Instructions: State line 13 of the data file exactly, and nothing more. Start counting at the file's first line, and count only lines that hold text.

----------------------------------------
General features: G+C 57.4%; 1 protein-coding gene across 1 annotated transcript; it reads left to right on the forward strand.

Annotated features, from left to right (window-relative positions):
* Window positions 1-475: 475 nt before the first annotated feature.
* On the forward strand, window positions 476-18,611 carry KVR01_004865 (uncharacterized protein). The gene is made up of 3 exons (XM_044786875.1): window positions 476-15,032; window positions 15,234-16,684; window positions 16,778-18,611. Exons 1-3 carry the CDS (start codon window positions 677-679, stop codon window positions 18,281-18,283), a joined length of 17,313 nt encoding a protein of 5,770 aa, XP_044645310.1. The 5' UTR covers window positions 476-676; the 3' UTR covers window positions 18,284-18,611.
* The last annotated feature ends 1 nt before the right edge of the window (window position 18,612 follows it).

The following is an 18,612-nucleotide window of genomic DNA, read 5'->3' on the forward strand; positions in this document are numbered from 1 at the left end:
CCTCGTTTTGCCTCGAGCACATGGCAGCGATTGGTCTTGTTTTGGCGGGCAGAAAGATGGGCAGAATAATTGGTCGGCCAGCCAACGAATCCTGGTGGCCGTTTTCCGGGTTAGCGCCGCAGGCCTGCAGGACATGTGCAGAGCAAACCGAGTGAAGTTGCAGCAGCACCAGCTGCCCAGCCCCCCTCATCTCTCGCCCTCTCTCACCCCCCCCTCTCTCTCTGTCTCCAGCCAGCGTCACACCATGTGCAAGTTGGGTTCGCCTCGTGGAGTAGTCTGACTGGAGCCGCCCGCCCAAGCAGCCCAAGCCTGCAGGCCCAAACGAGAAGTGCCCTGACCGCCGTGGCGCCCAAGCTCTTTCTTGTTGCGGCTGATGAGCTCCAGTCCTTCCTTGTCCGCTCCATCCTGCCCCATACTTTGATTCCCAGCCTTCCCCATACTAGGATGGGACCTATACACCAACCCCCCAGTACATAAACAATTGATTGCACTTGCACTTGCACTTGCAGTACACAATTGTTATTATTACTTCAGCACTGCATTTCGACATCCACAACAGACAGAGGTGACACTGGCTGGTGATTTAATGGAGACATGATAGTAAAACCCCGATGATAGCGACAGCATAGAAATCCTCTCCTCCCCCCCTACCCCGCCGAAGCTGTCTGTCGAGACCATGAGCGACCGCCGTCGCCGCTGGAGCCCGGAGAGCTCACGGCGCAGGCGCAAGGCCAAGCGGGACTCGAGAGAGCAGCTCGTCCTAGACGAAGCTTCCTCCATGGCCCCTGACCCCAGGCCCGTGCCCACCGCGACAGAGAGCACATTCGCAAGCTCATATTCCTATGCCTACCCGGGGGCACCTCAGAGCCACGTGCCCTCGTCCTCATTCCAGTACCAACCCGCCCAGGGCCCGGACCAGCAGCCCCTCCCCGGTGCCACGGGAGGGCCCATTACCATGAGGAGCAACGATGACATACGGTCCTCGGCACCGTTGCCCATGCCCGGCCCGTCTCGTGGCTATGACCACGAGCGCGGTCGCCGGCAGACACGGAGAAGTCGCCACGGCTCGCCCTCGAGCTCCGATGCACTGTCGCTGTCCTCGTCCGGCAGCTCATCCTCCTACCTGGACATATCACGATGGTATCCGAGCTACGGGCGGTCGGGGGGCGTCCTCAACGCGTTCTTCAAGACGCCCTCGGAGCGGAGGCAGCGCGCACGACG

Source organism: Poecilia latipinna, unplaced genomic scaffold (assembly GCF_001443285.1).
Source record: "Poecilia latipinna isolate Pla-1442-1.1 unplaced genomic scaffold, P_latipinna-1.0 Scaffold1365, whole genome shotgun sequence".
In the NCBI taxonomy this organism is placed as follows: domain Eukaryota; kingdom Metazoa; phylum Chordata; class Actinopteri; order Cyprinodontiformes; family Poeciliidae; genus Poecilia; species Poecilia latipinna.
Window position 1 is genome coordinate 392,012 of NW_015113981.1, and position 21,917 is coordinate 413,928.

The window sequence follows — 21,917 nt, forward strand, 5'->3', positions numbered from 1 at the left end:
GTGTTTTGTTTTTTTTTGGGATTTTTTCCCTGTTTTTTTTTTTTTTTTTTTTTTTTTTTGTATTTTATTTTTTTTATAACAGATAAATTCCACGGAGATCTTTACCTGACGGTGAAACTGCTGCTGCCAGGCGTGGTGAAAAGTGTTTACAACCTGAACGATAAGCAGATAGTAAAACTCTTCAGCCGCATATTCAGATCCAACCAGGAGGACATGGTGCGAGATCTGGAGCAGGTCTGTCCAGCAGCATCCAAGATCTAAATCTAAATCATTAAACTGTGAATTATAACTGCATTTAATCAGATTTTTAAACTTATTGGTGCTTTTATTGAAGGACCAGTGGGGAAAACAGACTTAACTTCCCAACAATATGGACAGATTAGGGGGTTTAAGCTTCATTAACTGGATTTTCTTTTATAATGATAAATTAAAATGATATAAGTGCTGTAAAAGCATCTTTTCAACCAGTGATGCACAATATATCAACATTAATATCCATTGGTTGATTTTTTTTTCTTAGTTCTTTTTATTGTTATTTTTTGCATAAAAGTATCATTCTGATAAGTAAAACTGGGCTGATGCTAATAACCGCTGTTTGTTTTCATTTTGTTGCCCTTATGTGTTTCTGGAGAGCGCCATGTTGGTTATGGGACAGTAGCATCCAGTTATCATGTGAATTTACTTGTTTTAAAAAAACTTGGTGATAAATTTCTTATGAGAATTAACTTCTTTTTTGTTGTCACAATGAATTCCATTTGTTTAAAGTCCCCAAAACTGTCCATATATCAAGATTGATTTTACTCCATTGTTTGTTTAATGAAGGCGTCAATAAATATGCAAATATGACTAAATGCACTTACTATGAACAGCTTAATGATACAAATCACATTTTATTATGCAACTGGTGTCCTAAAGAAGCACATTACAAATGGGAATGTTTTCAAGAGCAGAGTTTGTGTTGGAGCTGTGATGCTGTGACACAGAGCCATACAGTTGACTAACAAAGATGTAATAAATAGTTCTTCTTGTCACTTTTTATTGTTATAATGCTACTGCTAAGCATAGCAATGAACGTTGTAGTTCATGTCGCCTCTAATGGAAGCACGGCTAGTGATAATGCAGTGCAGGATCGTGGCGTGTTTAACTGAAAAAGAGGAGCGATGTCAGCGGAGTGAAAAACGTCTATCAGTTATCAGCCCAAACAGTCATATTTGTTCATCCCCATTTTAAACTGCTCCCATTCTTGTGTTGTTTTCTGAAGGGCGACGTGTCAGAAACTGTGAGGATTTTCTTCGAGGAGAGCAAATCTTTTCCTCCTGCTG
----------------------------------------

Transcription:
GTGTTTTGTTTTTTTTTGGGATTTTTTCCCTGTTTTTTTTTTTTTTTTTTTTTTTTTTTGTATTTTATTTTTTTTATAACAGATAAATTCCACGGAGATCTTTACCTGACGGTGAAACTGCTGCTGCCAGGCGTGGTGAAAAGTGTTTACAACCTGAACGATAAGCAGATAGTAAAACTCTTCAGCCGCATATTCAGATCCAACCAGGAGGACATGGTGCGAGATCTGGAGCAGGTCTGTCCAGCAGCATCCAAGATCTAAATCTAAATCATTAAACTGTGAATTATAACTGCATTTAATCAGATTTTTAAACTTATTGGTGCTTTTATTGAAGGACCAGTGGGGAAAACAGACTTAACTTCCCAACAATATGGACAGATTAGGGGGTTTAAGCTTCATTAACTGGATTTTCTTTTATAATGATAAATTAAAATGATATAAGTGCTGTAAAAGCATCTTTTCAACCAGTGATGCACAATATATCAACATTAATATCCATTGGTTGATTTTTTTTTCTTAGTTCTTTTTATTGTTATTTTTTGCATAAAAGTATCATTCTGATAAGTAAAACTGGGCTGATGCTAATAACCGCTGTTTGTTTTCATTTTGTTGCCCTTATGTGTTTCTGGAGAGCGCCATGTTGGTTATGGGACAGTAGCATCCAGTTATCATGTGAATTTACTTGTTTTAAAAAAACTTGGTGATAAATTTCTTATGAGAATTAACTTCTTTTTTGTTGTCACAATGAATTCCATTTGTTTAAAGTCCCCAAAACTGTCCATATATCAAGATTGATTTTACTCCATTGTTTGTTTAATGAAGGCGTCAATAAATATGCAAATATGACTAAATGCACTTACTATGAACAGCTTAATGATACAAATCACATTTTATTATGCAACTGGTGTCCTAAAGAAGCACATTACAAATGGGAATGTTTTCAAGAGCAGAGTTTGTGTTGGAGCTGTGATGCTGTGACACAGAGCCATACAGTTGACTAACAAAGATGTAATAAATAGTTCTTCTTGTCACTTTTTATTGTTATAATGCTACTGCTAAGCATAGCAATGAACGTTGTAGTTCATGTCGCCTCTAATGGAAGCACGGCTAGTGATAATGCAGTGCAGGATCGTGGCGTGTTTAACTGAAAAAGAGGAGCGATGTCAGCGGAGTGAAAAACGTCTATCAGTTATCAGCCCAAACAGTCATATTTGTTCATCCCCATTTTAAACTGCTCCCATTCTTGTGTTGTTTTCTGAAGGGCGACGTGTCAGAAACTGTGAGGATTTTCTTCGAGGAGAGCAAATCTTTTCCTCCTGCTG